• 8. ‰ D898,-)0?: #D.4 # *.;., #u=8- #o=8A08 #=80/,:)(8= #=("08#|R(t o sers Graz – Knowledge Management Institute be driven by a combina- orphan(u) =Tag/Resource Ratio n = 4.2 #=+,0-#/890;8:0./ #/()" #≤ n}, (trr) |T | TU in the real world would likely , Tu = {t||R(t)| /(E,#?8::()/# =0,:()0"0:8*08 #=.90(, |Tu | 1 ion of both motivations, for example following a description Tag/resource ratio relates the vocabu pproach to annotating most resources, while at the same ?>.:.;)8?><#?>? #?0,.,#?0@(* #?.*0:0-,#?.):A.*0.# to the total number of resources annot ?)0/:#?)098-<#)(-0?(,#)(*0;0./#)0;>:,#,8:(**0:(#,-0(/-(# Approximating Tagging Motivation / 1 ime maintaining a few categories. Table 2 gives an overview 4.4 Conditional Tag Entropy (cte) ,(.# Describers, who use a variety of differen ,>.-BE89( #,>.?#,.-0(:<#,:.-B#,:)((:8):#:-?8#:(=?*8:(#:>- # f different intuitions about the two types of tagging moti- For categorizers, useful tags shouldscore higher v :.))(/:# sources, can be expected to be maximally ation. +:0*0:0(, #90"(.#E8)# :)89(* #:+:.)08* #than categorizers, who use fewer assi with #:<?( # inative sure :9regard to the resources they are tag :<?.;)8?>< # E(4567#E(4"(,0;/#E(4"(9#E.=(/#E.)*"#E:A#tags This would allow categorizers to effectively use like ited vocabulary, a categorizer would Goal Based later browsing on different intuitions F(0:;(0,: score browsing.measureobservation can be w Categorizer Describer later retrieval various measures for the describer e igation and on this This than a differentiation were developed: oretically unlimited vocabulary. Equatio Change of vocabulary Size of vocabulary costly limited cheap open to develop a measure for tagging motivation when taggingmula used for this calculation entropy Ru as an encoding process, where where can Figure 1: Tag cloud example of a categorizer. Fre- Tags subjective objective Tag reuse frequent rare quency among tags is balanced, annotatedtags a user u sideredsources whichthe suitability of by for this a measure of were a potential indicator categorizer would have aid for navigation. maint sure set as an a strong incentive to descriptivefor using the tag does not reflect on is the average n • Tag purpose mimicking taxonomy labels Tag/Resource Ratio (trr) tag entropy (or information value) in her tag cloud. tags per post. words, a categorizer would want the tag-frequency a Table 2: Intuitions many tags does a user and expected to be represented by values closer to 0 because – How about Categorizers use? De- be distributed as possible in order for her to be use cribers navigational introduce noise tags would |Tu of litt orphaned tags wouldaid. Otherwise, to their personal tax- trr(u) = be | onomy.browsing. A describer on the otherwould |Rurepre- For a describer’s tag vocabulary, it hand be | would h 4. • Orphaned Tag Ratio MEASURES FOR TAGGING sented interest incloser to 1 due to the fact thatas tags are by values maintaining high tag entropy describers tag resources in a verbose and descriptive way, and do not – How many tags of a users vocabulary are order to Orphaned suitability vocabulary. introduction measure fewTag Ratio 4.3 of orphaned resources? for navigation at all. mind the In attached to onlythetags to their of tags to MOTIVATION resources,To capture an entropy-based measure ı r we develop tag reuse, the ‰ orphan tag for In the following measures which capture properties of the motivation,| usingthe degreetagswhich |R(tmax )|reso acterizes the set of to and the set of o |Tu users prod • Conditional Tag Entropy o orphan(u) = Orphaned {t||R(t)| ≤ wo types of tagging motivation (Table 2) are introduced. random |Tu | , Tu = to calculaten}, n = areentropy. variables tags are tags that assigne conditional 100 employs tagsand encode resources, the conditional only, to therefore are used infrequently. (2) 4.1 Terminology – How well does a user “encode” resources with his tags? the percentage of items in a should ratio captures reflect the effectiveness of this encoding pro Folksonomies are usually represented by tripartite 4.4 Conditional Tag Entropy (cte) tags. In equ graphs that represent such orphaned For categorizers,set of orphaned X maximally discrim- with hyper edges. Such graphs hold three finite, disjoint sets X tags the useful tags should be in a user’s tag vo H(R|T ) = − p(r, t)log2 (p(r|t)) which are 1) a set of users u ∈ U , 2) a set of resources r ∈ R with regardthreshold n. Thethey are assigned to. inative on a to the resources threshold n is deriv This would allow categorizers tor∈Rstyle inuse tags tmax de nd 3) a set of tags t ∈ T annotating resources R. 2010, June 15th, 2010individual tagging t∈T effectively which for nav- Hypertext A folkson- T × R The was used the observation can be exploited joint probability p(r, t) depends on the dis my as a whole is defined as the annotations F ⊆ U ×igation and browsing. This most. |Ru (t)| denotes the n 8 to develop a measure for tagging motivation when viewing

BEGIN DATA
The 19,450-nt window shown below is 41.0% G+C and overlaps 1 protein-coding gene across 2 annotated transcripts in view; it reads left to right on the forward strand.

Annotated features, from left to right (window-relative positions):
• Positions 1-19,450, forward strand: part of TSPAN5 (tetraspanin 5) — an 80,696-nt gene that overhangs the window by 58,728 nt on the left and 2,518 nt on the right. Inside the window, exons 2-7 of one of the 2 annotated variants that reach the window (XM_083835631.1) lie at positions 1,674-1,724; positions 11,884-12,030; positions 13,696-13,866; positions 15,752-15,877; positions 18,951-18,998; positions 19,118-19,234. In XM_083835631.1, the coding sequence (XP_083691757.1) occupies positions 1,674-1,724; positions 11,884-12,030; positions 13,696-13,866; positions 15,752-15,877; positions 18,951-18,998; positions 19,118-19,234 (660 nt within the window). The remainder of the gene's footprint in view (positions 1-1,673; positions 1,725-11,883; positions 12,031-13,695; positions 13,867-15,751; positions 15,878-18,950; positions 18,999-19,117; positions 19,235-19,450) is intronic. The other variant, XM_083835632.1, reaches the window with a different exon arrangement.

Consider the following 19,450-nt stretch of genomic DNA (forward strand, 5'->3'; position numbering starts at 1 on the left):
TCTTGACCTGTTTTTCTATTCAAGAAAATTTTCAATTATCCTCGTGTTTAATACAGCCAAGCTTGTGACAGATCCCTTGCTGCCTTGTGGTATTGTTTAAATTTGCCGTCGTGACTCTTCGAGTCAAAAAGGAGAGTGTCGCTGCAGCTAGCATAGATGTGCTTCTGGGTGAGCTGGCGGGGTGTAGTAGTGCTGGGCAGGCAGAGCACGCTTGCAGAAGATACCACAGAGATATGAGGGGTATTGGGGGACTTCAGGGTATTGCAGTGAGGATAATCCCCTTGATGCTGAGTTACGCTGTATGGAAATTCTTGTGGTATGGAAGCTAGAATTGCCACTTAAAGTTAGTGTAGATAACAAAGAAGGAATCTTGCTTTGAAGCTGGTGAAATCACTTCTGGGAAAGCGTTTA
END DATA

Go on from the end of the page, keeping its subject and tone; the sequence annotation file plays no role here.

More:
• 9. sidered a measure of the suitability of tags for this task. A categorizer put in relation to the conditional entropy free from intersections. On the other hand, descr categorizer would have a strong incentive to maintain high ideal categorizer: TU Graz – Knowledge Management Institute not care about a possibly high overlap factor si tag entropy (or information value) in her tag cloud. In other words, a categorizer would want the tag-frequency as equally not use tags for navigation but instead aim to b distributed as possible in order for her to be useful as a later retrieval. = H(R|T ) − Hopt (R|T ) cte Hopt (R|T ) Approximating Tagging Motivation / 2 navigational aid. Otherwise, tags would be of little use in browsing. A describer on the other hand would have little 4.6 Tag/Title Intersection Ratio (ttr) 4.5 Overlap Factor interest in maintaining high tag entropy as tags are not used In order to address the objectiveness or subje When users assign more than one tag per resource o for navigation at all. tags, we introduce the tag/title intersection rat • Overlap Factor In order to measure the suitability of tags to navigate resources, we develop an entropy-based measure for tagging age, it is possible that they produce an overlap (i.e. in an indicator how likely users choose tags from t tion with regard to the resource sets of corresponding The overlap factor (e.g. the title of a web phenomen a resource’s title allows to measure this page). T motivation, using the set of tags andas discriminative as – Are tags used the set of resources categories? relating the number of all the intersectiontotal num is calculated by taking resources to the of the t random variables to calculate conditional entropy. If a user tag assignments of a user andspecific user. follows: resource’s title words of a is defined as At first, employs tags to encode resources, the conditional entropy titles occurring in a personomy are tokenized t should reflect the effectiveness of this encoding process: |R | set of title words T Wu . = 1 − weufiltered the ta overlap Then XX |T ASu | words using the stop-word list which is packag H(R|T ) = − p(r, t)log2 (p(r|t)) (3) Snowball1 stemmer. For normalization purpose • Tag/Title Intersection Ratio (ttr) resulting absolute intersection size toto beca r∈R t∈T We can speculate that categorizers would be interes keeping this overlap relatively low in order the a the The joint probability p(r, t) depends on the choose words produce discriminative categories, i.e. categories th – How likely does a user distribution the set of title words. from the title as tags? |Tu ∩ T Wu | ttr = |T Wu | Categorizer Describer 4.7 Properties ofMeasure Presented Meas Proposed the Goal later browsing later retrieval Change of vocabulary costly cheap When examining the five presented measures, Size of vocabulary limited open serve that the measures Ratio Tag/Resource focus on tagging behav Tags subjective objective as opposed to Tag/Titlesemantics of tags. This ma the Intersection Ratio Tag reuse frequent rare troduced measures independent of particular lan Orphaned Tag Ratio / Cond. Tag Entropy Tag purpose mimicking taxonomy advantage of this is that the approach is not in descriptive labels Overlap Factor special characters, internet slang or user specific Hypertext 2010, June 15th“to_read”). In addition, the measures evaluat , 2010 properties of a single user personomy only; there 9